If you’re planning to buy your first home, no doubt you’re overwhelmed with the added costs! Things can add up pretty quickly. But, did you know that you may be able to withdraw money you’ve already contributed to your registered retirement savings plan (RRSP) and use it towards anything related to your home purchase, including your down payment, closing costs or real estate fees?
Under the federal government’s Home Buyers’ Plan (HBP), you can withdraw up to $25,000 ($50,000 for a couple) from your RRSPs tax- and interest-free to buy or build a qualifying home for yourself or a related person with a disability.
The only time you don’t have to be considered a first-time homebuyer to take advantage of the HBP is if you have a disability or you’re helping a related person with a disability buy or build a home. The new home must, however, be a better fit for the needs of the disabled person than his/her current home.
You’re considered a first-time homebuyer if you didn’t occupy a home that you or your current spouse or common-law partner owned in the past four years. The four-year period begins on January 1st of the fourth year before the year you withdraw funds and ends 31 days before the date you withdrew the funds. For instance, if you withdrew funds on March 31st, 2018, the four-year period begins on January 1st, 2014 and ends on February 28th, 2018.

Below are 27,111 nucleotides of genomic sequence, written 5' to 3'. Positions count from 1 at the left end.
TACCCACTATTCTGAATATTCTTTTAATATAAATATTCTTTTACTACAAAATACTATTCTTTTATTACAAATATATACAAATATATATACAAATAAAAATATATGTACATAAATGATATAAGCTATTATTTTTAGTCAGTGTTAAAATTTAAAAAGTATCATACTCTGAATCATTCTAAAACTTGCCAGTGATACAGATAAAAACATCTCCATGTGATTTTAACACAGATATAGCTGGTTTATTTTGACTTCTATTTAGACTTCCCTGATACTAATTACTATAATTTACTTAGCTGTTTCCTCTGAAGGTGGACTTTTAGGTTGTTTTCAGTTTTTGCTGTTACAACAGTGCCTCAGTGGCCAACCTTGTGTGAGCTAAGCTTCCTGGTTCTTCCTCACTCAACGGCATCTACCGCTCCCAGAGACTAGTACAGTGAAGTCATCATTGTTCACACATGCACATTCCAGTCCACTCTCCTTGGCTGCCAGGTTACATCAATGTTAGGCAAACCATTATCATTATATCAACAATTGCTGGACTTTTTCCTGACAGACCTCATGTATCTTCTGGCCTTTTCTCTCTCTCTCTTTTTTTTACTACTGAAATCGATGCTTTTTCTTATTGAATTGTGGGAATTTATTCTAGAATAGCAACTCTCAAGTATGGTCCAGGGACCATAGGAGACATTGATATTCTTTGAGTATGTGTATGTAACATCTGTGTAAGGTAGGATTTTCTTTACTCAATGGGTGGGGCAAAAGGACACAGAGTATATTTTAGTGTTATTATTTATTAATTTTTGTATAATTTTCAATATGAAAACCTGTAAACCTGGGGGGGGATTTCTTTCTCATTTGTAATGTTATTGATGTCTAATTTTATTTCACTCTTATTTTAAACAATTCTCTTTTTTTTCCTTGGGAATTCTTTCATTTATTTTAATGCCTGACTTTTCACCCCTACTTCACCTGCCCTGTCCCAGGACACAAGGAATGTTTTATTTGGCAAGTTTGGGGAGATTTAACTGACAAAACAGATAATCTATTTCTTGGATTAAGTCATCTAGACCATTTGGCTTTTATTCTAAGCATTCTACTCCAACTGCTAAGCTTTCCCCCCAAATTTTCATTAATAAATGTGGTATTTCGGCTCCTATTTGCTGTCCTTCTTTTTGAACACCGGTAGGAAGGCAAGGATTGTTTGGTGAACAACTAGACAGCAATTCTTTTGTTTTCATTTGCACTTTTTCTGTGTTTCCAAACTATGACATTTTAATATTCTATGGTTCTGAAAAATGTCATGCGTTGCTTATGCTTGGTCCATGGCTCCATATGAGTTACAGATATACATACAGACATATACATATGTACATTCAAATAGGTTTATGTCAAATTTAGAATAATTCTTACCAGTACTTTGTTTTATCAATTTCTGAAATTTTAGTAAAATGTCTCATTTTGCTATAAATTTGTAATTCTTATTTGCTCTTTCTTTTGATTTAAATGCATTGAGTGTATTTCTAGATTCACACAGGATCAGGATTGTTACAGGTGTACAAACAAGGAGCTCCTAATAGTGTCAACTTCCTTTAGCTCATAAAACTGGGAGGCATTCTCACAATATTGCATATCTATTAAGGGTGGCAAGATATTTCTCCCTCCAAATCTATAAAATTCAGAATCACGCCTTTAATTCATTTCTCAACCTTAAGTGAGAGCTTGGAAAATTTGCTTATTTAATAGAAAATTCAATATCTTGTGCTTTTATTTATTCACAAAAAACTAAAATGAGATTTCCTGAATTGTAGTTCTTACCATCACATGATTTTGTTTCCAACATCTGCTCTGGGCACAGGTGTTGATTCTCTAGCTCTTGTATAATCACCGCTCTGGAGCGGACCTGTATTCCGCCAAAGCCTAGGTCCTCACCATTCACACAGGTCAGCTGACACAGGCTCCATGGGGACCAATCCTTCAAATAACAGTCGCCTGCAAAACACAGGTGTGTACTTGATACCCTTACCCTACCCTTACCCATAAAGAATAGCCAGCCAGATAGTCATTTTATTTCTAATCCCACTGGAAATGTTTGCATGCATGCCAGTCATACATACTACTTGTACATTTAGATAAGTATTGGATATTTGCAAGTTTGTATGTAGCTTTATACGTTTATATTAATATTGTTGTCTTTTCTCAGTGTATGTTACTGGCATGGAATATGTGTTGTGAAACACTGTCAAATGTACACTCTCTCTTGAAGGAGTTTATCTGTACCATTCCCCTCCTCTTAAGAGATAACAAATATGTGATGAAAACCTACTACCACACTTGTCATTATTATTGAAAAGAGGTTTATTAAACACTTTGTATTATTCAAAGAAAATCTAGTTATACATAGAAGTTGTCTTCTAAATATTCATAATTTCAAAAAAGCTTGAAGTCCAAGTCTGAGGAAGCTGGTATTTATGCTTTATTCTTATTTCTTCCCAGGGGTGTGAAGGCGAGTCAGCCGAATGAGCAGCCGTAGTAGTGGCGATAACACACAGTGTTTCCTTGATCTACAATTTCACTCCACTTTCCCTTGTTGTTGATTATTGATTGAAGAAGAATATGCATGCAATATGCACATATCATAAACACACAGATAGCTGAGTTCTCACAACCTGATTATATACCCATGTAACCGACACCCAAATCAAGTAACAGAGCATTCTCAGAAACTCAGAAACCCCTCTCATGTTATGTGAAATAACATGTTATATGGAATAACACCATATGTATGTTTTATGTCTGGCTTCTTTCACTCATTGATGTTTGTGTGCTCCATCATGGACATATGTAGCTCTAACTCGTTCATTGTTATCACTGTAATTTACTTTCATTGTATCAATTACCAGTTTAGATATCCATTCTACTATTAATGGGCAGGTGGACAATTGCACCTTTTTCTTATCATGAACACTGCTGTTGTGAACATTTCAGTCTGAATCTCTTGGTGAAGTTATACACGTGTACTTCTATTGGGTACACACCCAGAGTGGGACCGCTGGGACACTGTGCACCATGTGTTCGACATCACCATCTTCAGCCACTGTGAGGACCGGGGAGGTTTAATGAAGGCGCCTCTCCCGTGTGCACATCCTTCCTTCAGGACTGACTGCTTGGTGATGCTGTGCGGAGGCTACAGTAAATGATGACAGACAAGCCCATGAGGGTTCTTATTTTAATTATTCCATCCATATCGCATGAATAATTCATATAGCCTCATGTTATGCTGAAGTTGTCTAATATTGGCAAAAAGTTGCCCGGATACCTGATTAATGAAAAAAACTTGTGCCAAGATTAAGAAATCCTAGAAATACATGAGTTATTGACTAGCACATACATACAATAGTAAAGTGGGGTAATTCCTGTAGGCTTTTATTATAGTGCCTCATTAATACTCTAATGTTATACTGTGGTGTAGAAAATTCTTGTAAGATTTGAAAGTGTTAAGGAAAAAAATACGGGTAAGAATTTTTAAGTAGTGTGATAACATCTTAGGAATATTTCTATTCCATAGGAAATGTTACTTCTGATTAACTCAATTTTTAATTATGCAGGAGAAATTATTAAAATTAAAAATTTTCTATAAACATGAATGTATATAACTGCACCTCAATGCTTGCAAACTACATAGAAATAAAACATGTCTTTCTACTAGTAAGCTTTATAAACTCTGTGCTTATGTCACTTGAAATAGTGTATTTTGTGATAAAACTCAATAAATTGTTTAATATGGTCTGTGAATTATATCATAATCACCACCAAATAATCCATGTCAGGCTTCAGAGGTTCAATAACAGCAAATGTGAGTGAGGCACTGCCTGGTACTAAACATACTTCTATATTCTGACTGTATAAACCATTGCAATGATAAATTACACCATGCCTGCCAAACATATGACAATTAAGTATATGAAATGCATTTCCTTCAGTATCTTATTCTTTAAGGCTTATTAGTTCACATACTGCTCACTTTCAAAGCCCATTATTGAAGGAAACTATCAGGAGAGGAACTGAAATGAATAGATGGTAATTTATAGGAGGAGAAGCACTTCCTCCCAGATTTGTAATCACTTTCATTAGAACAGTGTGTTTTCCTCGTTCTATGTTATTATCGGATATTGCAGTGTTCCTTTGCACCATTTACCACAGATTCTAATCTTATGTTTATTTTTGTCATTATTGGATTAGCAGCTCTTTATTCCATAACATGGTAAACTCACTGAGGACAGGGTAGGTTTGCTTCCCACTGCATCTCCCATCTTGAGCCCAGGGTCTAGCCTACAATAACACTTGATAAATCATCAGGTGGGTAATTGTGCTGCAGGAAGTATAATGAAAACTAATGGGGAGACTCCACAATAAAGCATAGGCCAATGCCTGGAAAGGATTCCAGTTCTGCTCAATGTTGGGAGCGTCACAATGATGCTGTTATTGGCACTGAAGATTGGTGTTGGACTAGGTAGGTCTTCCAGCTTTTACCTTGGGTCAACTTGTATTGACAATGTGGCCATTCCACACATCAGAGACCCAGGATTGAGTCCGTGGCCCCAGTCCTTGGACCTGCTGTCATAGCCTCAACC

It’s also important to understand that your RRSP contributions must remain in the RRSP for at least 90 days before you can withdraw them under the HBP.
How do I pay back my RRSP?
Generally, you must repay all withdrawals to your RRSP within a period of 15 years. You’ll have to repay an amount equivalent to one-15th to your RRSP each year until your HBP balance is zero. If you don’t repay the amount due for a year, it will then have to be included in your income for that year.
Each year, Canada Revenue Agency (CRA) will send you an HBP statement of account, with your notice of assessment or notice of reassessment.
This statement will include:
- The amount you have repaid so far (including any additional payments, and amounts you included on your income tax and benefit return because they were not repaid)
- Your remaining HBP balance
- The amount you have to contribute to your RRSP and designate as a repayment for the following year
Repayments don’t affect your RRSP deduction limit. You can still contribute to your RRSP and designate that amount as a repayment under the HBP, even if your RRSP deduction limit is zero.
To make a repayment under the HBP, you have to make a contribution to your RRSP in the year the repayment is due or in the first 60 days of the following year. Once your contribution is made, you can designate all or part of the contribution as a repayment. Repayment works out to about $1,667/year ($139/month) over 15 years on a $25,000 withdrawal.
And, if you decide to repay more than the amount you’re required to repay for the year, your remaining HBP balance for later years will be reduced.
If you don’t have RRSPs, try this!
Since the RRSP funds only have to be in the account for 90 days prior to withdrawal under the HBP, consider getting a bank loan for the amount you’d like to withdraw so you can deposit the money into an RRSP three months in advance.
You can then pay back the loan and benefit from a reduced income amount, which will result in an increased tax return.